The United States and Russia have achieved gains that extend beyond security and global politics to touch the daily lives of Americans and Russians. Last July, Secretary Clinton and Foreign Minister Lavrov signed an agreement to build trust and transparency on the sensitive issue of inter-country adoption. They also approved a reciprocal visa agreement to makes it easier for business people and tourists to travel between our countries. And through the U.S.-Russia Bilateral Presidential Commission and its 20 working groups, we have built new partnerships and engaged our citizens, businesses and non-governmental organizations in areas such as health care and energy efficiency.

Even as we seek progress on areas of mutual interest, there are also areas of real difference between our countries on issues ranging from missile defense and Georgia to Syria and human rights. We continue to believe that cooperation with Russia on missile defense can enhance the security of the United States, our allies in Europe, and Russia. In pursuing cooperation on missile defense, the United States will not agree to constrain or limit our missile defenses. U.S. support for Georgia’s sovereignty and territorial integrity within its internationally recognized borders will not change. On Syria, our message to our Russian colleagues has been clear and consistent. Assad’s campaign of terror against his own people is unconscionable. It is past time for action to meet our obligations as UN Security Council members to protect peace and security and allow the Syrian people to pull their country back from the brink and embark on a political transition.

We have serious concerns about democracy and human rights in Russia -- including the unsolved murders of journalists like Paul Klebnikov and the tragic death of Sergey Magnitskiy. In these instances and many others, we have not hesitated to voice our concerns publicly and directly with Russia’s leadership. We have also taken action. Thanks to existing authorities and the President’s Proclamation on Human Rights last August, we have taken steps to deny visas to those who have committed serious human rights abuses, including those involved in the Magnitskiy case. Through U.S. assistance programs, we are also supporting the Russian people in their efforts to promote transparency, accountable government, and the fair application of the rule of law.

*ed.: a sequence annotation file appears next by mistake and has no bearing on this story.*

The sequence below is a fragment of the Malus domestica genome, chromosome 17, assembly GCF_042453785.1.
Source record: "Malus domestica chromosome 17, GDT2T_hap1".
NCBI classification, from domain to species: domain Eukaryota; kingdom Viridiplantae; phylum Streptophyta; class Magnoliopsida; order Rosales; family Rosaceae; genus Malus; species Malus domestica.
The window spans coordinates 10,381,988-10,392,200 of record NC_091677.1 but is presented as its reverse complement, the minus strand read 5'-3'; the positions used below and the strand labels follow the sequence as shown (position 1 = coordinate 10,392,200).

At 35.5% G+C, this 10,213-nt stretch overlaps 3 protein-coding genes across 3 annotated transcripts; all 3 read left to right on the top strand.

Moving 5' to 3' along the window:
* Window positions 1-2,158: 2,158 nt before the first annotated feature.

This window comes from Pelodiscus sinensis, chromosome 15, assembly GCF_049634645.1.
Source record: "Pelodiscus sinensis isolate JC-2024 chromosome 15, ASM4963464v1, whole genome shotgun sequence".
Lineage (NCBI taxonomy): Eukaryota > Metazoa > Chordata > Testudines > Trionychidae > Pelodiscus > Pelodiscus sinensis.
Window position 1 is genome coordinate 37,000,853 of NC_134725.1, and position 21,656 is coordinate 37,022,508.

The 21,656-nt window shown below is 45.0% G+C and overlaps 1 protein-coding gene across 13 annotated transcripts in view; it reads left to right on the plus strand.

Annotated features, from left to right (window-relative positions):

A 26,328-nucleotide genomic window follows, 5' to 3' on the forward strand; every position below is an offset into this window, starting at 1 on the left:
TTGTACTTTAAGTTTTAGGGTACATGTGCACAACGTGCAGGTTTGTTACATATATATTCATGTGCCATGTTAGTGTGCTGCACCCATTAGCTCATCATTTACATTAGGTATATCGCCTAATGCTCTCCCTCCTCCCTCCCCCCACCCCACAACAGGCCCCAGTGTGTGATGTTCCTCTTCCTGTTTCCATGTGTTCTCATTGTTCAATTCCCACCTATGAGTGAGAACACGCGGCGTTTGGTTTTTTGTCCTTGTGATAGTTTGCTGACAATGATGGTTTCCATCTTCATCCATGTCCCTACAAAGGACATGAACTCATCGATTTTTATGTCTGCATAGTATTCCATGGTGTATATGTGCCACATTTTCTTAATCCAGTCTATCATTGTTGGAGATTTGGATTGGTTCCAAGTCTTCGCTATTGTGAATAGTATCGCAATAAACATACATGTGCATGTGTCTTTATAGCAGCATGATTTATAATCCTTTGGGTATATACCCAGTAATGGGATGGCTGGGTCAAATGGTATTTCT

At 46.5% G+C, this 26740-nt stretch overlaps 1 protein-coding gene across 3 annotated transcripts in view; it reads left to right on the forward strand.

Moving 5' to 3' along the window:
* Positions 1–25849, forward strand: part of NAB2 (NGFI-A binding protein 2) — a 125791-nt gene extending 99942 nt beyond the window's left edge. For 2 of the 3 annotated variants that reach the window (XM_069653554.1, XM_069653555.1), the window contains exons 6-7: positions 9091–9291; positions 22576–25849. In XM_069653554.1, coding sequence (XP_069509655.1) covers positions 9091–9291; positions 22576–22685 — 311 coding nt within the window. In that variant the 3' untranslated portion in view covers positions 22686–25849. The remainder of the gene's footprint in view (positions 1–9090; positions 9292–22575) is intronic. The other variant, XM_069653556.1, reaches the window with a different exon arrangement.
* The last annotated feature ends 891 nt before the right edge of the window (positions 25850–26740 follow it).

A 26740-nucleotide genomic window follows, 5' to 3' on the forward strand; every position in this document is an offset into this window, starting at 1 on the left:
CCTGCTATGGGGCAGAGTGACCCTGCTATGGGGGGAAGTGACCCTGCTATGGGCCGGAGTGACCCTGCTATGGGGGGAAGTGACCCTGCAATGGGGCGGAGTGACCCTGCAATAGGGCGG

Today, a deeper economic partnership represents one of our greatest opportunities to work to build trust and pursue common interests with Russia. The removal of Jackson-Vanik would give ballast to our overall relationship with Russia and strengthen the case of those who argue that greater cooperation with America is good for the Russian people.

Jackson-Vanik has served a noble and historic purpose. It put American law firmly behind the liberation of hundreds of thousands of Soviet Jews trapped on the wrong side of the Iron Curtain and achieved its goal. Years ago, the National Conference on Soviet Jewry began advocating for an end to Jackson-Vanik. The American Jewish Committee, echoing statements of other Jewish groups, joined Russian democrats in reaffirming its "support for Russia's graduation from the Jackson-Vanik amendment, a Cold War relic which remains one of the thorns in the side of ties between the U.S. and Russia."

Keeping Jackson-Vanik in place for Russia also provides political ammunition for those in Russia who argue that the United States is stuck in a Cold War mentality. It puts our companies at a competitive disadvantage and diminishes our ability to hold Russia to its commitments to transparency and increased market access.

III. Russia’s Changing Landscape

Two decades ago, many were overly optimistic about how quickly change would come to Russia. The reality is that real political and economic transition in Russia is likely to take decades to complete. However, change is already happening, and the pace is increasing. After a decade of growth, an emerging generation of Russians aspires not just to see their country as a wealthy great power -- but a modern nation in which they have the opportunity to compete and innovate in the global marketplace; a nation in which they have a say in how they are governed and how their taxes are spent.